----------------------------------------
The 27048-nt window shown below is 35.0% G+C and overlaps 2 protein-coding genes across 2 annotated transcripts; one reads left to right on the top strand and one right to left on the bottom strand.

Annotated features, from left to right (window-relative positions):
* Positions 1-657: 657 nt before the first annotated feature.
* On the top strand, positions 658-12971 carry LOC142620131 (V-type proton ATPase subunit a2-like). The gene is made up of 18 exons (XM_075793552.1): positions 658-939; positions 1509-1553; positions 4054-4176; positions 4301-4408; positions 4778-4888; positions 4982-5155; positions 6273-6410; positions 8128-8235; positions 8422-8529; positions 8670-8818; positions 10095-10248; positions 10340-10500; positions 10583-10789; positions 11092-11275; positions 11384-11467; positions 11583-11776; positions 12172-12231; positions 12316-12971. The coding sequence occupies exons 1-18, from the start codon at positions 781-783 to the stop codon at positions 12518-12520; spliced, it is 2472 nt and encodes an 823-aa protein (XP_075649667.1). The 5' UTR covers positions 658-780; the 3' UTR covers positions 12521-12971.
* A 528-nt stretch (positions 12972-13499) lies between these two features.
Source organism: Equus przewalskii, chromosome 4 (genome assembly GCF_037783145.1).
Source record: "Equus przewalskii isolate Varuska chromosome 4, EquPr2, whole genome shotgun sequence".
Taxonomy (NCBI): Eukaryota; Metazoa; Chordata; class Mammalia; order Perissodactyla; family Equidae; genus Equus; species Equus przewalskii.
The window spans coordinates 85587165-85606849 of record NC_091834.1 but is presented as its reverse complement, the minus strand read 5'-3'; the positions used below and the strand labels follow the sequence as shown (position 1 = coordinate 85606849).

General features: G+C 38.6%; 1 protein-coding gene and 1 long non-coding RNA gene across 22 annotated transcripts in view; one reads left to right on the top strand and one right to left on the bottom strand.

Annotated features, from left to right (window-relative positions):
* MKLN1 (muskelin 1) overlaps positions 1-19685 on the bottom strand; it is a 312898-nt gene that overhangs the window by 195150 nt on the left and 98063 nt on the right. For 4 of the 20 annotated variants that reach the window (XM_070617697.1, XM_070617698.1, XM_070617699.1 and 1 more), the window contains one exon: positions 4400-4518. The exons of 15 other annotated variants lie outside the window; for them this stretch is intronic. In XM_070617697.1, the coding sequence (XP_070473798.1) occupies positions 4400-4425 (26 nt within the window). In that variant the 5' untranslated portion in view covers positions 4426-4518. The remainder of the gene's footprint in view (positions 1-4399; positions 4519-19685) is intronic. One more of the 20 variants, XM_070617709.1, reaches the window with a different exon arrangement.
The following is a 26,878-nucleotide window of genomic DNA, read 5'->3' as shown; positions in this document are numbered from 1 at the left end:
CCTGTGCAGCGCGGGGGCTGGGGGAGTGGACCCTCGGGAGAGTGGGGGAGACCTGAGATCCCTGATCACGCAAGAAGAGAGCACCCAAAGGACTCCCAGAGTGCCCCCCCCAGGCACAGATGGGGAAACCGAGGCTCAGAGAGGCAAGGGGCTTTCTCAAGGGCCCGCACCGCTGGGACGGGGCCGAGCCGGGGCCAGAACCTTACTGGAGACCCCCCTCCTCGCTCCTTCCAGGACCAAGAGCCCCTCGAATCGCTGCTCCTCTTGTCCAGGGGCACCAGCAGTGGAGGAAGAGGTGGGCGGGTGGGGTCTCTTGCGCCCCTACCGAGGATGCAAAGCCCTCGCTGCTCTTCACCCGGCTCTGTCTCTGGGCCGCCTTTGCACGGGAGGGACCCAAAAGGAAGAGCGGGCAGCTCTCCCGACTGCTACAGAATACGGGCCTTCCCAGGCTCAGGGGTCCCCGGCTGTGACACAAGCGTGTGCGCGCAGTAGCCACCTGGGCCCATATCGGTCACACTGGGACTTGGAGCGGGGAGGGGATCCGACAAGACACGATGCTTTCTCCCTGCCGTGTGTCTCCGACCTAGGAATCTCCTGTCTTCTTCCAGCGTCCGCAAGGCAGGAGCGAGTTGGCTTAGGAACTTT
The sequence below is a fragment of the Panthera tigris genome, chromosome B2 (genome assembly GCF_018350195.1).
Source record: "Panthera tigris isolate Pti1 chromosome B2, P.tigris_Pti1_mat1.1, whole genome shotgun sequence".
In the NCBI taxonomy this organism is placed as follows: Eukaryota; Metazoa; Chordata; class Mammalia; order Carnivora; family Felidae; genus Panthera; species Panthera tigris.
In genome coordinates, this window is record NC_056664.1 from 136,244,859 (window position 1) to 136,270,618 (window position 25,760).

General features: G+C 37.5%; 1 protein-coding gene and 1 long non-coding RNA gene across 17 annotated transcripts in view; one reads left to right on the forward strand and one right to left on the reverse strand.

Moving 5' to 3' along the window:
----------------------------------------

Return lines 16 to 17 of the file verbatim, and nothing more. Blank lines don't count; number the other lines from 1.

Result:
Source record: "Panthera tigris isolate Pti1 chromosome B2, P.tigris_Pti1_mat1.1, whole genome shotgun sequence".
In the NCBI taxonomy this organism is placed as follows: Eukaryota; Metazoa; Chordata; class Mammalia; order Carnivora; family Felidae; genus Panthera; species Panthera tigris.